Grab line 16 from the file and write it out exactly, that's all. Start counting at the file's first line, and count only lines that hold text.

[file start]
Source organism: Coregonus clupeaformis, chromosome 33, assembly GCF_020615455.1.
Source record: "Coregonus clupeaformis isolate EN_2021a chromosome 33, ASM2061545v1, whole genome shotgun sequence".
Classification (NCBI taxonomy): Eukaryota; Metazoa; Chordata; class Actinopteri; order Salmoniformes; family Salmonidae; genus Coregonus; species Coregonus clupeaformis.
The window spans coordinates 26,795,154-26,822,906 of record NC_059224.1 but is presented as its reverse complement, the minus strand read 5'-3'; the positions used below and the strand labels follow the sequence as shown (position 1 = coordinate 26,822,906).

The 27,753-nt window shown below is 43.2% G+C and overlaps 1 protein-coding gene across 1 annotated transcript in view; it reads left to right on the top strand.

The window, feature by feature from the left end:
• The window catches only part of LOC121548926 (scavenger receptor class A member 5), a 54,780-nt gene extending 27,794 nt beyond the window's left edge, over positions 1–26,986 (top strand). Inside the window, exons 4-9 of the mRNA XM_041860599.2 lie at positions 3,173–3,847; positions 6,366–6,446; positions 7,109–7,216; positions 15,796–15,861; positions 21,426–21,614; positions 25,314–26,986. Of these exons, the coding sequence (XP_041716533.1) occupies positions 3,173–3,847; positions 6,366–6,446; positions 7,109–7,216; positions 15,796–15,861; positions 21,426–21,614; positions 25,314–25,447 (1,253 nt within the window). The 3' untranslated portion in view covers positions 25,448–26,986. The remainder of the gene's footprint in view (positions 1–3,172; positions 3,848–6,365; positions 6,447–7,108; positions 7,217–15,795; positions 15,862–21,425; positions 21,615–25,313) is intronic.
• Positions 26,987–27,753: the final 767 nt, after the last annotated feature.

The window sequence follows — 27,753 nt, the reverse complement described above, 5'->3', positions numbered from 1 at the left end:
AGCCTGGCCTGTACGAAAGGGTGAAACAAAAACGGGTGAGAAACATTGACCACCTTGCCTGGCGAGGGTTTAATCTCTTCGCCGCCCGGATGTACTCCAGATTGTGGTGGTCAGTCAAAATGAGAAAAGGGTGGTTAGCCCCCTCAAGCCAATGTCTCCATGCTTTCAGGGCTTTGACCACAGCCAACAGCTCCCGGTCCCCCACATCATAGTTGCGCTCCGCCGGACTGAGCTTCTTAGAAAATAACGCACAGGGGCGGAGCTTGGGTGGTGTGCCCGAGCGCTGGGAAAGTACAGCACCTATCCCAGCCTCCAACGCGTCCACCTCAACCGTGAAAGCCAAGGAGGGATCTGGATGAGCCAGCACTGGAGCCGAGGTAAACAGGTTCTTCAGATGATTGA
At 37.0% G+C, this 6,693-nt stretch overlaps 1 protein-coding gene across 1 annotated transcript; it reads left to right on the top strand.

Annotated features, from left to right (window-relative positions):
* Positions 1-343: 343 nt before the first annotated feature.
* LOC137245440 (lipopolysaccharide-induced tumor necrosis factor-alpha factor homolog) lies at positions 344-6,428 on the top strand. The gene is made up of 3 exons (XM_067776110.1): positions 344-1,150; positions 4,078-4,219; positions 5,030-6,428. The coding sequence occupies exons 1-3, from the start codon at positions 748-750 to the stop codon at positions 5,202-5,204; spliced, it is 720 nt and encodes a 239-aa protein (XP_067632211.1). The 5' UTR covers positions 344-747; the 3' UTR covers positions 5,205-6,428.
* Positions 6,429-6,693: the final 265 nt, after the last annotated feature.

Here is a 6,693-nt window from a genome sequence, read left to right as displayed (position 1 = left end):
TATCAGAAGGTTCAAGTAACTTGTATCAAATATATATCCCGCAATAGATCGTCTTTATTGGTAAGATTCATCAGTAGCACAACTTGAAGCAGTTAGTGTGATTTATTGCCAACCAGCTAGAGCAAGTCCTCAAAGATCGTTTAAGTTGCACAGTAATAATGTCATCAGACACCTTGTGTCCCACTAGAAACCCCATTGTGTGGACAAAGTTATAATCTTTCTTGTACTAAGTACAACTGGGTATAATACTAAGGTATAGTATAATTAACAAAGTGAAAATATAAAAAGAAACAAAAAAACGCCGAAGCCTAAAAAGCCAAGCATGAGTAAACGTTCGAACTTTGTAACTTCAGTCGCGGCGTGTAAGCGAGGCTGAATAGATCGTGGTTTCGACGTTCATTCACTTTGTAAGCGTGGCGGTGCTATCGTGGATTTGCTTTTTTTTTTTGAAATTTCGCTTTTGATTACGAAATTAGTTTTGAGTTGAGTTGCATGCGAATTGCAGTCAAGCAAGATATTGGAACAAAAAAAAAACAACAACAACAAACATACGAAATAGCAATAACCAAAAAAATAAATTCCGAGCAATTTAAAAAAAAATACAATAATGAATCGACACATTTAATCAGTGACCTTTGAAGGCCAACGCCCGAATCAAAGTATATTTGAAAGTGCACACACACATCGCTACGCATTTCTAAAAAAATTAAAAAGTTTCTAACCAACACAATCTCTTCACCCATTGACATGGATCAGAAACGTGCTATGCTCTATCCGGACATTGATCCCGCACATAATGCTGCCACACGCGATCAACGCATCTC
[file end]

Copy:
Here is a 6,693-nt window from a genome sequence, read left to right as displayed (position 1 = left end):